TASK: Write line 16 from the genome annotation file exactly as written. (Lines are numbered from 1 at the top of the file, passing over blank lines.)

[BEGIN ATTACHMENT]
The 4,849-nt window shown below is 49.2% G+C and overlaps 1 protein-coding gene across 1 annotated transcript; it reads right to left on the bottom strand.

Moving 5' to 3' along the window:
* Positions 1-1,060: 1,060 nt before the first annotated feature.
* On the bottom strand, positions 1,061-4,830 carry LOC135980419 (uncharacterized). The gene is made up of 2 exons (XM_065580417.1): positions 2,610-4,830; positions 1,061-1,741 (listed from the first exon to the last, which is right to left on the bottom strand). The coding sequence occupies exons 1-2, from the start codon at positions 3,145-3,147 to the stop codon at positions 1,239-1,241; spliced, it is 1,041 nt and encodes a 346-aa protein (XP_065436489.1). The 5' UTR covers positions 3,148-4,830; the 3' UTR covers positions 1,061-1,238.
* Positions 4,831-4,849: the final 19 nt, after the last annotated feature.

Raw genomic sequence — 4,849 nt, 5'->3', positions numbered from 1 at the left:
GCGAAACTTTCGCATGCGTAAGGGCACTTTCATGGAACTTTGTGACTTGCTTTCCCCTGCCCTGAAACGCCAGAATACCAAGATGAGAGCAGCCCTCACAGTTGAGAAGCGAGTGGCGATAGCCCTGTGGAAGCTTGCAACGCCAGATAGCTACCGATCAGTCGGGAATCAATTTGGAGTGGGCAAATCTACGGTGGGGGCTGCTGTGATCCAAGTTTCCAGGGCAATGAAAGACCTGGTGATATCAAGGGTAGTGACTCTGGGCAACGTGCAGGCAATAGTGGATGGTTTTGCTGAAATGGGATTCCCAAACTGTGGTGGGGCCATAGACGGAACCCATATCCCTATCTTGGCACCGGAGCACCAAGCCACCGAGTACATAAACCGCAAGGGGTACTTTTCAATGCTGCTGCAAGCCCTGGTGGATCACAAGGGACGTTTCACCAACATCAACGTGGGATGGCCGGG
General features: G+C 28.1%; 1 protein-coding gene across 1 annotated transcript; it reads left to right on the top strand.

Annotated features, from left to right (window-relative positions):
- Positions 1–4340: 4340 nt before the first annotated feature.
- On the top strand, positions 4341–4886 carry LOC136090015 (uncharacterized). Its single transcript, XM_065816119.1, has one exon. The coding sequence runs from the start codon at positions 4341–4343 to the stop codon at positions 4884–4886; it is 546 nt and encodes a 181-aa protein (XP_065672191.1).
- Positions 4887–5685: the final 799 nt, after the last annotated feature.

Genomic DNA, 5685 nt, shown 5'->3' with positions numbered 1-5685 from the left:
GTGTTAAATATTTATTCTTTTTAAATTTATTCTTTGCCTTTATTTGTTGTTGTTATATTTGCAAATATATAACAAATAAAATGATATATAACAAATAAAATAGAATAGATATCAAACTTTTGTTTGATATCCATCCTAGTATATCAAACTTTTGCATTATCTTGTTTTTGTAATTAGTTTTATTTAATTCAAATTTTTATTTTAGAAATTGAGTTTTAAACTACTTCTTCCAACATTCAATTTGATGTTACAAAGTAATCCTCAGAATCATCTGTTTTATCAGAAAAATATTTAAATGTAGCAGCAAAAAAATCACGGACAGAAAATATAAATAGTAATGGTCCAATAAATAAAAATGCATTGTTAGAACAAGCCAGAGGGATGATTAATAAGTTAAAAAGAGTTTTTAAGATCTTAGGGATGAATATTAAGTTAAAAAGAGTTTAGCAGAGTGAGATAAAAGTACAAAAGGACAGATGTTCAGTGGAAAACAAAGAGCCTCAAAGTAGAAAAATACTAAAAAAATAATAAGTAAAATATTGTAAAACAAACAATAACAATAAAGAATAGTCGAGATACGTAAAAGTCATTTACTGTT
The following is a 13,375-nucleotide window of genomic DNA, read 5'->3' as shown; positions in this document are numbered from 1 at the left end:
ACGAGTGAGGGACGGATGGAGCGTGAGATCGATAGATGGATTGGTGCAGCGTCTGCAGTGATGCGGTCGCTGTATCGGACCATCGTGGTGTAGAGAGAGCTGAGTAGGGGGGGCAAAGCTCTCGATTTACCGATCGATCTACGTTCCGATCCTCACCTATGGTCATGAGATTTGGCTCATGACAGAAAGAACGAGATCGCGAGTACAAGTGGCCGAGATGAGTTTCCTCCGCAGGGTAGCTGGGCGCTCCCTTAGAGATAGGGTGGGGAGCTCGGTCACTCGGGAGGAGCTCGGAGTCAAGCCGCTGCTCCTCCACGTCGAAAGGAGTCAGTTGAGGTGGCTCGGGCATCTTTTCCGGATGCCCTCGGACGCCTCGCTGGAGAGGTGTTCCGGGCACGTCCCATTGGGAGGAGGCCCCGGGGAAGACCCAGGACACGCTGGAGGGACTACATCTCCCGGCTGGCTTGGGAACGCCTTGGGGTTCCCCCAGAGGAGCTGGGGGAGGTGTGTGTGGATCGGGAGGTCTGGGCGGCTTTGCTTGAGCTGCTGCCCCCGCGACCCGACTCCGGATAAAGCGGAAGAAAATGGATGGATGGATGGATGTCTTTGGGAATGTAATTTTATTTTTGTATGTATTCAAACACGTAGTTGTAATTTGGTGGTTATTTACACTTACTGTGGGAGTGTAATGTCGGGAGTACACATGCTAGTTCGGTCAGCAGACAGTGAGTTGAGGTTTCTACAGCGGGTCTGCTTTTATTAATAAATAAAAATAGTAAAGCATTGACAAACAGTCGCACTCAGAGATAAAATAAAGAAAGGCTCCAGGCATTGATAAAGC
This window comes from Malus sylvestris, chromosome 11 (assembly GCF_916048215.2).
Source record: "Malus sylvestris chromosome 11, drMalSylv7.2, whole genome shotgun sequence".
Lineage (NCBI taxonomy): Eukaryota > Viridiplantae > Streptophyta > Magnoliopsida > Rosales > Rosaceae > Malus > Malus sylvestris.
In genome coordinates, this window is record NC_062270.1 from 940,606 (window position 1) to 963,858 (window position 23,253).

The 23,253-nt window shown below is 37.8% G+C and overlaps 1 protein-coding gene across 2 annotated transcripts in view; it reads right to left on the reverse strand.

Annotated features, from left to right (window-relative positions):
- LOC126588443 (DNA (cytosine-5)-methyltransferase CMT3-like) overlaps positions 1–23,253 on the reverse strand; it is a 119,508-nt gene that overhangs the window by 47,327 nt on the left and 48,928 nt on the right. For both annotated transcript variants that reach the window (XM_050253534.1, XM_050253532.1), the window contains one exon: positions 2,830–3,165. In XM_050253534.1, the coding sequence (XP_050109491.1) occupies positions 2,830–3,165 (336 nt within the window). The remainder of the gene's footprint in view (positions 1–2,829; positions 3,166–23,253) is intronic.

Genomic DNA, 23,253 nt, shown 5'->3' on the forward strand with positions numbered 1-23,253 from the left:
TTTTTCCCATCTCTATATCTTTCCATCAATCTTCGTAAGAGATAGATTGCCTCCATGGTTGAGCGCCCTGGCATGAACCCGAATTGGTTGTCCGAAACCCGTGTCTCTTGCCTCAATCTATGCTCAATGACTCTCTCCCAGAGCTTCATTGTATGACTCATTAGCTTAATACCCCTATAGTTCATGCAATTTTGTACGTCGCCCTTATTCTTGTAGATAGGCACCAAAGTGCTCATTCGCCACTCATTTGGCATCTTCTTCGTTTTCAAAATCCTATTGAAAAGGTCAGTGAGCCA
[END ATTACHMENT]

ACGAGTGAGGGACGGATGGAGCGTGAGATCGATAGATGGATTGGTGCAGCGTCTGCAGTGATGCGGTCGCTGTATCGGACCATCGTGGTGTAGAGAGAGCTGAGTAGGGGGGGCAAAGCTCTCGATTTACCGATCGATCTACGTTCCGATCCTCACCTATGGTCATGAGATTTGGCTCATGACAGAAAGAACGAGATCGCGAGTACAAGTGGCCGAGATGAGTTTCCTCCGCAGGGTAGCTGGGCGCTCCCTTAGAGATAGGGTGGGGAGCTCGGTCACTCGGGAGGAGCTCGGAGTCAAGCCGCTGCTCCTCCACGTCGAAAGGAGTCAGTTGAGGTGGCTCGGGCATCTTTTCCGGATGCCCTCGGACGCCTCGCTGGAGAGGTGTTCCGGGCACGTCCCATTGGGAGGAGGCCCCGGGGAAGACCCAGGACACGCTGGAGGGACTACATCTCCCGGCTGGCTTGGGAACGCCTTGGGGTTCCCCCAGAGGAGCTGGGGGAGGTGTGTGTGGATCGGGAGGTCTGGGCGGCTTTGCTTGAGCTGCTGCCCCCGCGACCCGACTCCGGATAAAGCGGAAGAAAATGGATGGATGGATGGATGTCTTTGGGAATGTAATTTTATTTTTGTATGTATTCAAACACGTAGTTGTAATTTGGTGGTTATTTACACTTACTGTGGGAGTGTAATGTCGGGAGTACACATGCTAGTTCGGTCAGCAGACAGTGAGTTGAGGTTTCTACAGCGGGTCTGCTTTTATTAATAAATAAAAATAGTAAAGCATTGACAAACAGTCGCACTCAGAGATAAAATAAAGAAAGGCTCCAGGCATTGATAAAGC